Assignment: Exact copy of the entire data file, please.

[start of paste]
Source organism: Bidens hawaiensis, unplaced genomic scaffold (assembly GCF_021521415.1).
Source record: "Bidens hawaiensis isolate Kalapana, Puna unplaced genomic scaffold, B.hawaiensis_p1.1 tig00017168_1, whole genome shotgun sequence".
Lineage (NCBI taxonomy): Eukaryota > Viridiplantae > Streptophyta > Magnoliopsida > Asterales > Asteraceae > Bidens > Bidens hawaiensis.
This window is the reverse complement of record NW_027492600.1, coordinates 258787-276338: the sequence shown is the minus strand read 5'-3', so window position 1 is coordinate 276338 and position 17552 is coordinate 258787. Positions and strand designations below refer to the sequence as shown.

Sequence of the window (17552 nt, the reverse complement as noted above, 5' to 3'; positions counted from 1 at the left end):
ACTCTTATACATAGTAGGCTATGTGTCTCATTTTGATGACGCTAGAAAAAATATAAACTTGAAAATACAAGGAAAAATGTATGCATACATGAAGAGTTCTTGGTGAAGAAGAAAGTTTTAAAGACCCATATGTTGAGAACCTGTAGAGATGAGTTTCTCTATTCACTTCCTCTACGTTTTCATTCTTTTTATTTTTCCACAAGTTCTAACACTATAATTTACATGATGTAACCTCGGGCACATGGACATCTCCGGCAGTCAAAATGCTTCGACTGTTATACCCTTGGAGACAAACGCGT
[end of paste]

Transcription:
Source organism: Bidens hawaiensis, unplaced genomic scaffold (assembly GCF_021521415.1).
Source record: "Bidens hawaiensis isolate Kalapana, Puna unplaced genomic scaffold, B.hawaiensis_p1.1 tig00017168_1, whole genome shotgun sequence".
Lineage (NCBI taxonomy): Eukaryota > Viridiplantae > Streptophyta > Magnoliopsida > Asterales > Asteraceae > Bidens > Bidens hawaiensis.
This window is the reverse complement of record NW_027492600.1, coordinates 258787-276338: the sequence shown is the minus strand read 5'-3', so window position 1 is coordinate 276338 and position 17552 is coordinate 258787. Positions and strand designations below refer to the sequence as shown.

Sequence of the window (17552 nt, the reverse complement as noted above, 5' to 3'; positions counted from 1 at the left end):
ACTCTTATACATAGTAGGCTATGTGTCTCATTTTGATGACGCTAGAAAAAATATAAACTTGAAAATACAAGGAAAAATGTATGCATACATGAAGAGTTCTTGGTGAAGAAGAAAGTTTTAAAGACCCATATGTTGAGAACCTGTAGAGATGAGTTTCTCTATTCACTTCCTCTACGTTTTCATTCTTTTTATTTTTCCACAAGTTCTAACACTATAATTTACATGATGTAACCTCGGGCACATGGACATCTCCGGCAGTCAAAATGCTTCGACTGTTATACCCTTGGAGACAAACGCGT